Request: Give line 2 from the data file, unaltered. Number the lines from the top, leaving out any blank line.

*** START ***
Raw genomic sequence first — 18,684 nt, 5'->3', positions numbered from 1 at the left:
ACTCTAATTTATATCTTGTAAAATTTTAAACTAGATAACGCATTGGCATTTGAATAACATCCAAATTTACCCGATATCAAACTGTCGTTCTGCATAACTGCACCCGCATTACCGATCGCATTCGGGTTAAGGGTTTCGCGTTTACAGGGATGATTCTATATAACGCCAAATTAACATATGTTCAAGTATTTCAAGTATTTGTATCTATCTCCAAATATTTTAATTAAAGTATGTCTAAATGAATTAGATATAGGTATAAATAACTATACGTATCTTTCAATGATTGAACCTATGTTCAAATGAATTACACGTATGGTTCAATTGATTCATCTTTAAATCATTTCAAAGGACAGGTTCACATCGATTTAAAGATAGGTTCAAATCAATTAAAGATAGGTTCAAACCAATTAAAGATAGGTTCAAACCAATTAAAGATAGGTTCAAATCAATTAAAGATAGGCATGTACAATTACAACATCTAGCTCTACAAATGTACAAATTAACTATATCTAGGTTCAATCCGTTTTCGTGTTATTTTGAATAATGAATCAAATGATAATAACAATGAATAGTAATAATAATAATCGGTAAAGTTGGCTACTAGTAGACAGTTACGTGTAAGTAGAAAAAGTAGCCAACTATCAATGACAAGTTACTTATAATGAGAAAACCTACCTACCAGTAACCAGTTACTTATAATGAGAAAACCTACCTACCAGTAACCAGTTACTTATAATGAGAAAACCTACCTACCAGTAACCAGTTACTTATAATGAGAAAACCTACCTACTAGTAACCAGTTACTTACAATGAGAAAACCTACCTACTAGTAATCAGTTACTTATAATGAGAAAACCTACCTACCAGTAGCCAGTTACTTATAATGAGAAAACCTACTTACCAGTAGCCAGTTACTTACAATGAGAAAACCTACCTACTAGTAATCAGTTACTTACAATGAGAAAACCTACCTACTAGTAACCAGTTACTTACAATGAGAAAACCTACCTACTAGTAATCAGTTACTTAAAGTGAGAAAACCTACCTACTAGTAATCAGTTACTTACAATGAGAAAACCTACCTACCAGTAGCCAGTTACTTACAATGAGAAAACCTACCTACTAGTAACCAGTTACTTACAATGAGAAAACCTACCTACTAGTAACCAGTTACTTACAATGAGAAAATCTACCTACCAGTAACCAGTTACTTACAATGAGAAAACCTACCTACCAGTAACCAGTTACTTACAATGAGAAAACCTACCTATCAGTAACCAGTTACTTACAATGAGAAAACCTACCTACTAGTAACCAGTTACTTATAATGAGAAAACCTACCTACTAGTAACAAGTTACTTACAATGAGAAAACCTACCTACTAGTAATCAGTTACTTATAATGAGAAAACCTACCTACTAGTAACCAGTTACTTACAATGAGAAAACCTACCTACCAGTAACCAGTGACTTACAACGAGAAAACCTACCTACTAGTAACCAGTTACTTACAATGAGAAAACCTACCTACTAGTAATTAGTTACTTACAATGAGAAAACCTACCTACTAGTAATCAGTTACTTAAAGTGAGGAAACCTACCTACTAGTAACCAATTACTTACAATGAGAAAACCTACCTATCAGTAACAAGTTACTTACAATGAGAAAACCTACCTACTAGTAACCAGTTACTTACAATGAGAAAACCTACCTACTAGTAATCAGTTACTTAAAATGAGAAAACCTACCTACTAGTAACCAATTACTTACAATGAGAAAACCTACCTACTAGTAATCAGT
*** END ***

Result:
ACTCTAATTTATATCTTGTAAAATTTTAAACTAGATAACGCATTGGCATTTGAATAACATCCAAATTTACCCGATATCAAACTGTCGTTCTGCATAACTGCACCCGCATTACCGATCGCATTCGGGTTAAGGGTTTCGCGTTTACAGGGATGATTCTATATAACGCCAAATTAACATATGTTCAAGTATTTCAAGTATTTGTATCTATCTCCAAATATTTTAATTAAAGTATGTCTAAATGAATTAGATATAGGTATAAATAACTATACGTATCTTTCAATGATTGAACCTATGTTCAAATGAATTACACGTATGGTTCAATTGATTCATCTTTAAATCATTTCAAAGGACAGGTTCACATCGATTTAAAGATAGGTTCAAATCAATTAAAGATAGGTTCAAACCAATTAAAGATAGGTTCAAACCAATTAAAGATAGGTTCAAATCAATTAAAGATAGGCATGTACAATTACAACATCTAGCTCTACAAATGTACAAATTAACTATATCTAGGTTCAATCCGTTTTCGTGTTATTTTGAATAATGAATCAAATGATAATAACAATGAATAGTAATAATAATAATCGGTAAAGTTGGCTACTAGTAGACAGTTACGTGTAAGTAGAAAAAGTAGCCAACTATCAATGACAAGTTACTTATAATGAGAAAACCTACCTACCAGTAACCAGTTACTTATAATGAGAAAACCTACCTACCAGTAACCAGTTACTTATAATGAGAAAACCTACCTACCAGTAACCAGTTACTTATAATGAGAAAACCTACCTACTAGTAACCAGTTACTTACAATGAGAAAACCTACCTACTAGTAATCAGTTACTTATAATGAGAAAACCTACCTACCAGTAGCCAGTTACTTATAATGAGAAAACCTACTTACCAGTAGCCAGTTACTTACAATGAGAAAACCTACCTACTAGTAATCAGTTACTTACAATGAGAAAACCTACCTACTAGTAACCAGTTACTTACAATGAGAAAACCTACCTACTAGTAATCAGTTACTTAAAGTGAGAAAACCTACCTACTAGTAATCAGTTACTTACAATGAGAAAACCTACCTACCAGTAGCCAGTTACTTACAATGAGAAAACCTACCTACTAGTAACCAGTTACTTACAATGAGAAAACCTACCTACTAGTAACCAGTTACTTACAATGAGAAAATCTACCTACCAGTAACCAGTTACTTACAATGAGAAAACCTACCTACCAGTAACCAGTTACTTACAATGAGAAAACCTACCTATCAGTAACCAGTTACTTACAATGAGAAAACCTACCTACTAGTAACCAGTTACTTATAATGAGAAAACCTACCTACTAGTAACAAGTTACTTACAATGAGAAAACCTACCTACTAGTAATCAGTTACTTATAATGAGAAAACCTACCTACTAGTAACCAGTTACTTACAATGAGAAAACCTACCTACCAGTAACCAGTGACTTACAACGAGAAAACCTACCTACTAGTAACCAGTTACTTACAATGAGAAAACCTACCTACTAGTAATTAGTTACTTACAATGAGAAAACCTACCTACTAGTAATCAGTTACTTAAAGTGAGGAAACCTACCTACTAGTAACCAATTACTTACAATGAGAAAACCTACCTATCAGTAACAAGTTACTTACAATGAGAAAACCTACCTACTAGTAACCAGTTACTTACAATGAGAAAACCTACCTACTAGTAATCAGTTACTTAAAATGAGAAAACCTACCTACTAGTAACCAATTACTTACAATGAGAAAACCTACCTACTAGTAATCAGT